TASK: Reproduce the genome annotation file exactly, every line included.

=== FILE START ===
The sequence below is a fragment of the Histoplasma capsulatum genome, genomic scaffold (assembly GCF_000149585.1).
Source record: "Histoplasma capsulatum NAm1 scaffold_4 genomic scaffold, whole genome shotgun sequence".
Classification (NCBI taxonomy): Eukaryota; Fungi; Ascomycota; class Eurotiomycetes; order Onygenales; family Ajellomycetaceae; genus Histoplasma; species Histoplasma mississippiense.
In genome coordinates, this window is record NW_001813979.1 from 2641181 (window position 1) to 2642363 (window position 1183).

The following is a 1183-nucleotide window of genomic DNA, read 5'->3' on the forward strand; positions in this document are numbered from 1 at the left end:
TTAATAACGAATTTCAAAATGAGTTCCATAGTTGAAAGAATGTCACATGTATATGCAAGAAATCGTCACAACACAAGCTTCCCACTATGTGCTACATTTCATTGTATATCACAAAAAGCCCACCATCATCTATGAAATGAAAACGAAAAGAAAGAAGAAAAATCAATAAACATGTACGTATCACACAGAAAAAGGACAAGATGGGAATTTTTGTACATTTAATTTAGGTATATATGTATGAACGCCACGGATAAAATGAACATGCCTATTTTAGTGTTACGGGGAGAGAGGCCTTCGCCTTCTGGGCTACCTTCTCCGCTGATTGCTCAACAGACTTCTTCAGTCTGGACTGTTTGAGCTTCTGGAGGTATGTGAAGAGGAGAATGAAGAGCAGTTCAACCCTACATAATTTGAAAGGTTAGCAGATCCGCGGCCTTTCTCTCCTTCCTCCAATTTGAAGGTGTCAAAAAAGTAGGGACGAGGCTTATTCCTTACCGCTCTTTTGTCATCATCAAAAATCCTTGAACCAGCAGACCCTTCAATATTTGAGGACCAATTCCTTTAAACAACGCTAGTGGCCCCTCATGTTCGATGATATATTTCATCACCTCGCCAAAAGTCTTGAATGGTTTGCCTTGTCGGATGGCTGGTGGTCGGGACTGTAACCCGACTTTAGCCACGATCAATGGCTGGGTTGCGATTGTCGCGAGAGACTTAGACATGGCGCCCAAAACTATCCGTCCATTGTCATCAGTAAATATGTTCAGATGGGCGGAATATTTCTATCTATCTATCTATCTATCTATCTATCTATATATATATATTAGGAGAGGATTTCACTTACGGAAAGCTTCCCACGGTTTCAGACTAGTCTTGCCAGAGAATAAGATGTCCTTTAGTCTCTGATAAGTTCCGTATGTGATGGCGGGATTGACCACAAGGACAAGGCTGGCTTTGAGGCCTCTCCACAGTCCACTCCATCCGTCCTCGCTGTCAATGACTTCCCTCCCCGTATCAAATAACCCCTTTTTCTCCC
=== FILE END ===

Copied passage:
The sequence below is a fragment of the Histoplasma capsulatum genome, genomic scaffold (assembly GCF_000149585.1).
Source record: "Histoplasma capsulatum NAm1 scaffold_4 genomic scaffold, whole genome shotgun sequence".
Classification (NCBI taxonomy): Eukaryota; Fungi; Ascomycota; class Eurotiomycetes; order Onygenales; family Ajellomycetaceae; genus Histoplasma; species Histoplasma mississippiense.
In genome coordinates, this window is record NW_001813979.1 from 2641181 (window position 1) to 2642363 (window position 1183).

The following is a 1183-nucleotide window of genomic DNA, read 5'->3' on the forward strand; positions in this document are numbered from 1 at the left end:
TTAATAACGAATTTCAAAATGAGTTCCATAGTTGAAAGAATGTCACATGTATATGCAAGAAATCGTCACAACACAAGCTTCCCACTATGTGCTACATTTCATTGTATATCACAAAAAGCCCACCATCATCTATGAAATGAAAACGAAAAGAAAGAAGAAAAATCAATAAACATGTACGTATCACACAGAAAAAGGACAAGATGGGAATTTTTGTACATTTAATTTAGGTATATATGTATGAACGCCACGGATAAAATGAACATGCCTATTTTAGTGTTACGGGGAGAGAGGCCTTCGCCTTCTGGGCTACCTTCTCCGCTGATTGCTCAACAGACTTCTTCAGTCTGGACTGTTTGAGCTTCTGGAGGTATGTGAAGAGGAGAATGAAGAGCAGTTCAACCCTACATAATTTGAAAGGTTAGCAGATCCGCGGCCTTTCTCTCCTTCCTCCAATTTGAAGGTGTCAAAAAAGTAGGGACGAGGCTTATTCCTTACCGCTCTTTTGTCATCATCAAAAATCCTTGAACCAGCAGACCCTTCAATATTTGAGGACCAATTCCTTTAAACAACGCTAGTGGCCCCTCATGTTCGATGATATATTTCATCACCTCGCCAAAAGTCTTGAATGGTTTGCCTTGTCGGATGGCTGGTGGTCGGGACTGTAACCCGACTTTAGCCACGATCAATGGCTGGGTTGCGATTGTCGCGAGAGACTTAGACATGGCGCCCAAAACTATCCGTCCATTGTCATCAGTAAATATGTTCAGATGGGCGGAATATTTCTATCTATCTATCTATCTATCTATCTATCTATATATATATATTAGGAGAGGATTTCACTTACGGAAAGCTTCCCACGGTTTCAGACTAGTCTTGCCAGAGAATAAGATGTCCTTTAGTCTCTGATAAGTTCCGTATGTGATGGCGGGATTGACCACAAGGACAAGGCTGGCTTTGAGGCCTCTCCACAGTCCACTCCATCCGTCCTCGCTGTCAATGACTTCCCTCCCCGTATCAAATAACCCCTTTTTCTCCC